Your child’s endocrine system contains hormone-producing glands that help maintain growth and development, puberty, energy level and mood. Endocrine disorders in children are caused by too many or too few hormones circulating throughout the body. In order for your child’s body to function, everything needs to be working in harmony — that is, the glands need to secrete just the right amount of hormones throughout the blood stream.
Glands in the Endocrine System
The main glands of the endocrine system include:
Other glands that contain endocrine tissue and secrete hormones include:
The endocrine system and the nervous system work closely together. The brain sends messages and receives feedback through a “switchboard” called the hypothalamus (the part of the brain that controls the endocrine system). When this system isn’t working properly, hormone and growth problems can occur.
Babies this age continue to grow — in size, physical skills, and their ability to interact with the world. Many of the new skills they're learning will come in handy for eating solid food.
In fact, some time during this period, your baby may get that first taste of food beyond breast milk or formula. Although breastfeeding or formula feeding will continue to be the main source of nourishment, your baby can start to explore different tastes and textures.
As long as your baby continues to grow steadily, eating habits shouldn't be a cause for concern.
How Much Will My Baby Grow?
By 5 months, your baby's birth weight may have doubled. Babies continue to gain about 1¼ pounds (560 grams) this month and about 0.8 inches (2 centimeters) in length. Since your child's birth, the doctor has been recording growth in weight, length, and head size (circumference) during your regular well-baby visits. The doctor tracks these numbers on standard growth charts.
Ask your doctor to show you your baby's growth record. By now, you should begin to see a personal growth curve emerging. Expect your child to continue growing along this curve.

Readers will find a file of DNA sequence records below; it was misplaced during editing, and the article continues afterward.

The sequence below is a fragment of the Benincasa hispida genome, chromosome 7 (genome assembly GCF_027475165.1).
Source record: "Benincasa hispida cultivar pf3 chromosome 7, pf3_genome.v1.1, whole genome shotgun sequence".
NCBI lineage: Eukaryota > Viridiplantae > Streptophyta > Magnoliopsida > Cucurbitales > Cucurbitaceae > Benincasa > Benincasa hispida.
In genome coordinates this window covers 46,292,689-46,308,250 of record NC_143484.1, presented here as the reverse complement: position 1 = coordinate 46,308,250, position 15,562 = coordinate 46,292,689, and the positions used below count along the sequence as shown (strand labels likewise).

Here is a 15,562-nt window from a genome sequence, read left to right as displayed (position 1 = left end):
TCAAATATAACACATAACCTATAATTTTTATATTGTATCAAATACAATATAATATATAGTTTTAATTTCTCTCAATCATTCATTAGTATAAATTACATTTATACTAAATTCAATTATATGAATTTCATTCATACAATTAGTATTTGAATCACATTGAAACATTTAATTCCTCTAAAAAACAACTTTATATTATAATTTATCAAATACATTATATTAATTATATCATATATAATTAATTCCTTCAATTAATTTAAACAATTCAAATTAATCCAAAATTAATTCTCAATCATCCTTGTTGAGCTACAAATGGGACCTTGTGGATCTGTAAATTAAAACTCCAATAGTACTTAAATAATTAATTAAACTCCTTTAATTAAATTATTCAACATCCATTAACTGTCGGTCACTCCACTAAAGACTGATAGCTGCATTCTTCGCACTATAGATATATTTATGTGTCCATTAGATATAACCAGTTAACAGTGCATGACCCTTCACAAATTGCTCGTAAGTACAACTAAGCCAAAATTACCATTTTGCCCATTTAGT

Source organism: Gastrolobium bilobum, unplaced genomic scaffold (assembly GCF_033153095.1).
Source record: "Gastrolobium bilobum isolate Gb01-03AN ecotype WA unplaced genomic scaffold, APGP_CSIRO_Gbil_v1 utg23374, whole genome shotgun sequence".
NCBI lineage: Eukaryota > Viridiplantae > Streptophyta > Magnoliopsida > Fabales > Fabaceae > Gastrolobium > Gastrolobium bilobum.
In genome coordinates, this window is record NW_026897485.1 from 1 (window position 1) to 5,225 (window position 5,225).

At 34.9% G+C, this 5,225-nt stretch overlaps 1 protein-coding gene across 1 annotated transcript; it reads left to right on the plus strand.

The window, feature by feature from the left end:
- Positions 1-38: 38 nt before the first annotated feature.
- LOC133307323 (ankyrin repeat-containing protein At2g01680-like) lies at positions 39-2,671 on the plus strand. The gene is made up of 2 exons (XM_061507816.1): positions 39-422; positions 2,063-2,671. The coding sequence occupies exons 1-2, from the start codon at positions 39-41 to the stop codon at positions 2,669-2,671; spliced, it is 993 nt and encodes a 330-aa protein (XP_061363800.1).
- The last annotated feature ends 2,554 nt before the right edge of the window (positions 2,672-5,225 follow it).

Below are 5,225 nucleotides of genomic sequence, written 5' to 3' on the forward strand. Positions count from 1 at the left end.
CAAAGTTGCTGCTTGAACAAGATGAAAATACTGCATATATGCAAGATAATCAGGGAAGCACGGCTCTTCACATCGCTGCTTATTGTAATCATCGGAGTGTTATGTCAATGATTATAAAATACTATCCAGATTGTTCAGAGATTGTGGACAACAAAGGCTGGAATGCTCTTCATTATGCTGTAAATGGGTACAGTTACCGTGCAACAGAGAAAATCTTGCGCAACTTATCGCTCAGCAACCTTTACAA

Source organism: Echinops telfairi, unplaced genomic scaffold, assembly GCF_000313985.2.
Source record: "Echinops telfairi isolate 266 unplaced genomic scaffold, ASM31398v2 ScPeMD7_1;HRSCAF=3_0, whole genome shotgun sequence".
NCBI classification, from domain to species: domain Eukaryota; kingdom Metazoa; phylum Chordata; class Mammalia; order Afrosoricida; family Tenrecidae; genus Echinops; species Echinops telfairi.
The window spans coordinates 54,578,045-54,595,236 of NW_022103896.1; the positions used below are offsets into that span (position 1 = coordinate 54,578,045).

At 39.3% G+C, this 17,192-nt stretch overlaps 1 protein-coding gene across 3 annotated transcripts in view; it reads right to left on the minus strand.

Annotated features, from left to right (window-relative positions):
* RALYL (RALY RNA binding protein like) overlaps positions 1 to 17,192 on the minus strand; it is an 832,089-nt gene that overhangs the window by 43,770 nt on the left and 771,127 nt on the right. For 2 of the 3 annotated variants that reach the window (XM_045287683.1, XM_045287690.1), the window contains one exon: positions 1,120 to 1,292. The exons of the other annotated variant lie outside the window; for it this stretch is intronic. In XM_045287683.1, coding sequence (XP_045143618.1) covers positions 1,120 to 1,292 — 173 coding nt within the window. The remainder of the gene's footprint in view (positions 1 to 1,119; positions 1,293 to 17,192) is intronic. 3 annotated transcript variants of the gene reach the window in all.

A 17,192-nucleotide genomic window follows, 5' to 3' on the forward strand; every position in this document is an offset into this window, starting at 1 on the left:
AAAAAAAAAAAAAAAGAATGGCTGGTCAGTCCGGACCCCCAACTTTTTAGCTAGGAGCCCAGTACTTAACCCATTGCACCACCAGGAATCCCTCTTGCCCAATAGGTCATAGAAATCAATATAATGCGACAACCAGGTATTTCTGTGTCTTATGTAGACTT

Should I Be Concerned?
Is my baby big enough? Too thin? Is my child destined to be tall or short? Parents often worry about growth and may compare a baby with siblings and peers. It's important to remember that kids come in a wide range of shapes and sizes.
Growth depends on many factors, including:
genes passed on by the parents (kids tend to resemble their parents in height)
the amount and quality of food a child eats
the functioning of the hormones that control growth
Based on the growth chart, the doctor can determine whether your child is growing as expected. If at any time you're concerned about your baby's weight or growth in general, discuss your worries with your doctor.
In response to your concerns, the doctor may ask you these questions:
How many feedings a day does your baby get?
How much does your baby eat at each feeding?
How long does a breastfeeding baby nurse at each feeding?
What else are you feeding your baby?
How frequent are your baby's bowel movements? What do they look like?
How often does your baby pee?
The doctor also may ask questions about your baby's health and development. All of these things together will help the doctor decide if your baby is growing at an appropriate rate. The doctor may recommend tests if he or she thinks there may be a problem that needs to be addressed.
Premature babies may still be behind in size compared with their full-term peers, but they should also be growing steadily at their own rate.
What About the Chubby Baby?
With all the concern about childhood obesity, parents may worry that their baby is getting too fat. A few babies and toddlers are overweight. For these children, advice from the baby's doctor can be useful.
Never withhold food from a baby in an attempt to cause weight loss. To grow and develop as they should, babies need proper nutrition, including fat, in their diet. For the first year, breast milk or formula should continue to be the main source of nourishment.
It's best to introduce solid foods at around 6 months for breastfed babies, and between 4 to 6 months for formula-fed babies. When the time is right, start with a single-grain cereal for babies (rice cereal has traditionally been the first food for babies but you can start with any type), and then introduce other foods, such as puréed fruits, vegetables, or meats. Your doctor can advise you on how much of each food to give, but pay close attention to your baby’s cues that he or she has had enough.
Your baby's rapid growth will start to slow down as the first birthday approaches. Expect big changes in the coming months as your infant becomes more mobile.
Reviewed by: Mary L. Gavin, MD
Date reviewed: September 26, 2016